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Closing Time: Preparing your pool for the winter season

By Jason Cramp

Although we hope summer will go on forever, there is no escaping the fact winter will soon be here, so it is never too early to plan for the colder months ahead.

The purpose of winterizing is twofold—to protect your pool from the ravages of winter, and secondly, to make next year’s opening a lot easier—saving you both time and money.

There are basically two ways to go about it—close the pool yourself, or have a trained service technician do it for you. A professional will remove water from all the lines and replace it with anti-freeze, plug up the lines, drain the pool, add winterizing chemicals, balance the water, install a winter cover and remove and store deck furniture and equipment.

The importance of proper winterizing cannot be overemphasized.

If a pool is not winterized properly, there can be problems such as damage to equipment or pool structure as the water freezes. You must remember water will expand when it freezes. Many homeowners are familiar with broken pipes due to freezing and pools are no different, although on a far larger scale.

There are two components to winterizing your pool—mechanical and chemical. The mechanical portion protects the pool and equipment from freezing, while the chemical portion focuses on keeping the pool’s interior surfaces and water clean over the long winter months.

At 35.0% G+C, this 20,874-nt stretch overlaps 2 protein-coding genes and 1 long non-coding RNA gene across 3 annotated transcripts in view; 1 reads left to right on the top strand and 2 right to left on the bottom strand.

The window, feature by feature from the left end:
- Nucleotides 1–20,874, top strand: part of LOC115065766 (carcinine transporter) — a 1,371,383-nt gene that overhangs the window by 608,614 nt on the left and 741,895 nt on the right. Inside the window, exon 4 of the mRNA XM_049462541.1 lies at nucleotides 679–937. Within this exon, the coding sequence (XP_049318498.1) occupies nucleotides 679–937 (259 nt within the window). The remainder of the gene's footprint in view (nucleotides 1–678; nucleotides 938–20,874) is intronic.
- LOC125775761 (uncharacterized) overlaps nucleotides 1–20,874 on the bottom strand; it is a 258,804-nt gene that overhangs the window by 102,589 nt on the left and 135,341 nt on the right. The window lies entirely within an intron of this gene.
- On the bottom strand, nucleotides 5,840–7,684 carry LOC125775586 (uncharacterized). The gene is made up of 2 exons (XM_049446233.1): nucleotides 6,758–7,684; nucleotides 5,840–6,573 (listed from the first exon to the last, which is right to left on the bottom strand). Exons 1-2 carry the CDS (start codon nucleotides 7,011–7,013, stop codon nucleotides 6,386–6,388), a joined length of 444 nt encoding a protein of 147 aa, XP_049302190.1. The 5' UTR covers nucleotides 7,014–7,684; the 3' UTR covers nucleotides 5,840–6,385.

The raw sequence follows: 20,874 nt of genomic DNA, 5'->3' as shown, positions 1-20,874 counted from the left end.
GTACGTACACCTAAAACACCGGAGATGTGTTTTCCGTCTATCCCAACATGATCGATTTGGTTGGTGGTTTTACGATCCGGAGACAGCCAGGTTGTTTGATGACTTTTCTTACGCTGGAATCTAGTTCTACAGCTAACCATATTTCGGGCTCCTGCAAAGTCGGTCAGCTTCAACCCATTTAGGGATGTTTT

For those who want to take on the task themselves, here are four detailed steps on what you will need and what you have to do.

If a pool is not winterized properly, there can be problems such as damage to equipment or pool structure as the water freezes.

1. First things first
Start by disconnecting, removing and storing pool hardware such as slides, ladders, diving boards, and maintenance equipment. If some items cannot be removed, simply cover them with builder’s plastic to protect them from the elements. At this point, you should also remove the patio furniture from the deck and store it in a dry area over the winter.

The next step is to remove any debris from the pool that may stain any surfaces. This can be done using a hand-held leaf skimmer to remove leaves, twigs, and bugs from the surface of the water. The tile along the waterline should then be scrubbed with a brush and pool cleanser, and the sides and bottom of the pool should be vacuumed. Do not use household cleaning products as they can leave suds in the water—instead, use products specially formulated for pools. Once the water is clean, you can lower the water level, but keep in mind cities such as Toronto have strict guidelines when it comes to discharging chlorinated water pools. Check with local authorities so you know what the bylaws are in your community.

A common assumption about winterizing an inground pool is that you have to drain all of the water from the pool. Not true! In fact, if all the water from your pool is removed, you can cause cracking and heaving of the pool walls when the pool shifts due to pressure from ground water.

Underground piping and pool walls can shift by the action of frost around a pool. The movement of pool walls is caused by leaving the water level too low. The water level in a steel/vinyl pool should never be lower than one-third the depth of the shallow end. For example, if the pool normally has 0.9 m (3 ft) of water in the summer, there needs to be a minimum of 0.6 m (2 ft) of water at the start of winter.

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